7 Folky Christmas Carols To Enjoy This Festive Season

Last year I wrote a blog recommending both my favourite folk music, as well as a blog sharing our family's favourite Christmas music. This time, I thought I would combine the two, and share some folky Christmas music with you all! After all, most carols are great examples of folk music anyway, often being passed down in communities through aural tradition, and having memorable, easy to sing tunes so anyone can enjoy and join in!

 

Starting off with a traditional carol, God Rest Ye Merry Gentlemen but folk-ified by German ‘Speedfolk’ band, Fiddler’s Green. This track comes from their 2022 Christmas Album ‘Seven Holy Nights’ that includes other Christmas favourites such as I saw three ships and Jingle bells, as well as classic Irish folk tunes such as Danny Boy and Mull of Kintyre. If you like your Celtic folk, heavy-metal, and Christmas music all rolled into one, this is the one for you!

 

 

Sea-shanty singing legends The Longest Johns have also brought out an original single this year, titled ‘It’s Hard to Be a Shantyman (On Christmas), describing the troubles of being a shanty man at sea over the Christmas period. Exploring themes of loneliness, the lack of yuletide cheer, and a disappointing cup of tea, The Longest Johns merge Christmas ballad style instrumentation with sea shanty style harmony in this charming yet melancholy tune. 

 

 

Continuing with the sea shanty theme, unless you have been living under a rock, you will have heard ‘The Wellerman’ at some point over the last couple of years after it shot to fame being sung online during one of the early lockdowns. You know, ‘There once was a ship that put to sea…’ etc. Well, shanty group conveniently called ‘The Wellermen’ have released a Christmas themed version, re-telling the fight between whale and whaling ship, this time complete with the all important sleigh-bells, glockenspiel, and tubular bells!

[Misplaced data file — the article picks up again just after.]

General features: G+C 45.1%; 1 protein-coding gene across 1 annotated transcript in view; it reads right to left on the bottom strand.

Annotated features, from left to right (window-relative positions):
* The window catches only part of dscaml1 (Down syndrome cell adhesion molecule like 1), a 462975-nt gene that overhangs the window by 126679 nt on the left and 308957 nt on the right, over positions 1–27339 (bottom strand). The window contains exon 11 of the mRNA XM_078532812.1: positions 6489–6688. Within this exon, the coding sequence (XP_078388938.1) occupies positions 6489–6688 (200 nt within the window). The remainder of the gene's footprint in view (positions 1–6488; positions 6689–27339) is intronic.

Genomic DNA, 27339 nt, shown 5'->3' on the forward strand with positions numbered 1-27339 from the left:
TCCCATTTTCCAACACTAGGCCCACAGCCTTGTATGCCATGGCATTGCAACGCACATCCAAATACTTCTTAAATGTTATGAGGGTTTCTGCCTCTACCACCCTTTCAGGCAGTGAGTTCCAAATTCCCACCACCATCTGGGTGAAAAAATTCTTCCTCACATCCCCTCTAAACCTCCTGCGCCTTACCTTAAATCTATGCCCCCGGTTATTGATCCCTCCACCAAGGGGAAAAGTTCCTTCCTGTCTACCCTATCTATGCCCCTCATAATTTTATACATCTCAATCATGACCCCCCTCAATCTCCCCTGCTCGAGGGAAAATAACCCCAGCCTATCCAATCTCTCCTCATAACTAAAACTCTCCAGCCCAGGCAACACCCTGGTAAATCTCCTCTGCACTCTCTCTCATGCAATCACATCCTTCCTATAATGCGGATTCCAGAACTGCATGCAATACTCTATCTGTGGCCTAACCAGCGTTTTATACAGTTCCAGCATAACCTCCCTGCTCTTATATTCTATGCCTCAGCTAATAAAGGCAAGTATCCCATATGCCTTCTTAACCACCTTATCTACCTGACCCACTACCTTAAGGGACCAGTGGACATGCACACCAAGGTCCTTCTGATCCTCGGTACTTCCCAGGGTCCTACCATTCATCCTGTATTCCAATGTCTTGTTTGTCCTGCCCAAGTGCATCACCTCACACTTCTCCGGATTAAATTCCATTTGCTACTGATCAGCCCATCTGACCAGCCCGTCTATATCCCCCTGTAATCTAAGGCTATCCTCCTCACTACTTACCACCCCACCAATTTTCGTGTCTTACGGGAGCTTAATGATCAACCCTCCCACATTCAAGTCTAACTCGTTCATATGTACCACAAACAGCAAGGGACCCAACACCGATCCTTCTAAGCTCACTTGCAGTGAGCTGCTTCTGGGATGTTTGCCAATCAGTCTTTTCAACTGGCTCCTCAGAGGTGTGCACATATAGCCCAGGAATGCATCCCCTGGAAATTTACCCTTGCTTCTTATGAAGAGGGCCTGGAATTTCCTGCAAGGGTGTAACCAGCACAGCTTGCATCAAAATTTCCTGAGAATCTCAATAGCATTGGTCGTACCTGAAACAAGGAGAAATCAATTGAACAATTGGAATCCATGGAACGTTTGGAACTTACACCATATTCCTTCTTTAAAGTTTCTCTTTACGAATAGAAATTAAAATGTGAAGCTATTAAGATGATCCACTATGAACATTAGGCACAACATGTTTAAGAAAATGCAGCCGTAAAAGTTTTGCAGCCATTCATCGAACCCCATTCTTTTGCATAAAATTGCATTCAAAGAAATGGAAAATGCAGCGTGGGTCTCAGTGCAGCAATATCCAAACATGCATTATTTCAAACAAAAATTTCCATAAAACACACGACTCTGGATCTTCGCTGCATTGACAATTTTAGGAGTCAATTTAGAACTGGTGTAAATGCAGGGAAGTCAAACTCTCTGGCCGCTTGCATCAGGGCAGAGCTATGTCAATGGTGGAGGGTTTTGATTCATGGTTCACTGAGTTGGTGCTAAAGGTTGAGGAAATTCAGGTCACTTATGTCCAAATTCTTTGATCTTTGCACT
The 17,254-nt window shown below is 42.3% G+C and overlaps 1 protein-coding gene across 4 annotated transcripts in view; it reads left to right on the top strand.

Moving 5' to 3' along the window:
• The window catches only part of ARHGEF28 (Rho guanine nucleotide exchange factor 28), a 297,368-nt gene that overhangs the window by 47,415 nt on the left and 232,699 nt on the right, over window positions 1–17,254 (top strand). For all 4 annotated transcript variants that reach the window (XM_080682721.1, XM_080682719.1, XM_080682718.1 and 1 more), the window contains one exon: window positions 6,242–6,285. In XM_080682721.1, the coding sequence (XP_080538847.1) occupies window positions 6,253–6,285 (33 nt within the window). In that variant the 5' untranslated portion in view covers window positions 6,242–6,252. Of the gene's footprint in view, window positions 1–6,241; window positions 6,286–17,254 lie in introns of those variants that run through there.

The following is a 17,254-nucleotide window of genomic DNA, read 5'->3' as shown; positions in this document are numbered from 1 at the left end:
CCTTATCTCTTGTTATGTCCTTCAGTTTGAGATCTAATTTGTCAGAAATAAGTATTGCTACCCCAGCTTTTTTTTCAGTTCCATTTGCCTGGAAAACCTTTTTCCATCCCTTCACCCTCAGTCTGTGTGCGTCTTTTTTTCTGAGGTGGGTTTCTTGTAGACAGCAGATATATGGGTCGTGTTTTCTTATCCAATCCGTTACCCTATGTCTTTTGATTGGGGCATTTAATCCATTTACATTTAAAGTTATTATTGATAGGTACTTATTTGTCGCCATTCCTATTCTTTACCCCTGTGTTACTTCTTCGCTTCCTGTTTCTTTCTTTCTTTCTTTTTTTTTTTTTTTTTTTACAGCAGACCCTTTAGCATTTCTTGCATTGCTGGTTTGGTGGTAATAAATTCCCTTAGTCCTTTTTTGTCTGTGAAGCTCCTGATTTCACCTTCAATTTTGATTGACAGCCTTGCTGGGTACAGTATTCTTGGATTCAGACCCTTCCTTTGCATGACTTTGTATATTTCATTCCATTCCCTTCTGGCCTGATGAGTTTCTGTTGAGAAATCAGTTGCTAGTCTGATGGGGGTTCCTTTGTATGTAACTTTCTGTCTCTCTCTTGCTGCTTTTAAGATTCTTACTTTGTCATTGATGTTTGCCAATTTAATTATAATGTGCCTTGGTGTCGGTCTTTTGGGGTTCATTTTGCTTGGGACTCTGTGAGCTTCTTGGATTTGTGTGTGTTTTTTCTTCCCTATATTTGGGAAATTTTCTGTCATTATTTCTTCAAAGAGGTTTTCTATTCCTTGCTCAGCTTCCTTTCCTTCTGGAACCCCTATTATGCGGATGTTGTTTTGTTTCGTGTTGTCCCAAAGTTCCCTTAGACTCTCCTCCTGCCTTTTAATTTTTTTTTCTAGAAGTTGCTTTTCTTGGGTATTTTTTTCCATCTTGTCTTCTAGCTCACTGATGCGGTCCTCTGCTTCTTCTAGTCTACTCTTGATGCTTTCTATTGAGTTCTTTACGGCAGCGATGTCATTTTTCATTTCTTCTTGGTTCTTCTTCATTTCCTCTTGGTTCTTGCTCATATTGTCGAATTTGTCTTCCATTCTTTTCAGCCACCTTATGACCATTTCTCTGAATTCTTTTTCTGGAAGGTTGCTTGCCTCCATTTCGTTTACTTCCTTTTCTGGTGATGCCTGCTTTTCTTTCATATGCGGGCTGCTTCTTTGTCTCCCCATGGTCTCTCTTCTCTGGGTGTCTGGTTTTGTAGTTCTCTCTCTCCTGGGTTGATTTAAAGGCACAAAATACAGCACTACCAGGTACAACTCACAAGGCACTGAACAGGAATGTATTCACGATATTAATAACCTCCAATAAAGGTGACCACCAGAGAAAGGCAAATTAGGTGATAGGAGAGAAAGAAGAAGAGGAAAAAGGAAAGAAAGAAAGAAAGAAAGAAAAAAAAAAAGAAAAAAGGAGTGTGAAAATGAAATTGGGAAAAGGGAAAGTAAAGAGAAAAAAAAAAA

On a more general midwinter theme, I can’t help but recommend the 2019 album ‘Awake Arise: A Winter Album’ by Laidy Maisery, Jimmy Aldridge and Sid Goldsmith, full of folk inspired carol arrangements, traditional wintery music and original pieces composed to brighten the darkest season of the year. The two tracks I would recommend listening to are Sing We All Merrily and Hope Is Before Us. Featuring accordions, fiddles, folky harmonies and rousing choruses, this is sure to be a new favourite for many. 

 

 

Moving back in time a bit, old Irish favourites The Clancy Brothers also have a christmas album, released in 1969, featuring traditional carols in true Irish pub folk style. Worth listening to is ‘Christmas In Carrick’, with ceilidh style snare drum, ullean pipes providing the melody and raucous Irish singing at its best.

 

 

A musician from last year’s article is also worth mentioning here; early-english folk legend Maddy Prior. Her 2010 album with The Carnival Band explores Vaughan Williams’ folk-influenced arrangements of traditional carols, folk songs and hymns. One of my favourite is the Drinking Song, an anonymous 16th Century folk song exploring losing one’s appetite with age yet retaining the enjoyment of ‘Jolly good ale and old’. 

 

 

And finally, it should go without saying, but what folky Christmas playlist would be complete without The Pogues' rather gloomy but ever enduring classic Fairytale of New York?

 

 

I hope you've found something in this selection that you enjoyed - it is by no means an exhaustive list, but I've tried to choose a wide range of styles that hopefully creates a good starting point for you to explore more folky Christmas music!

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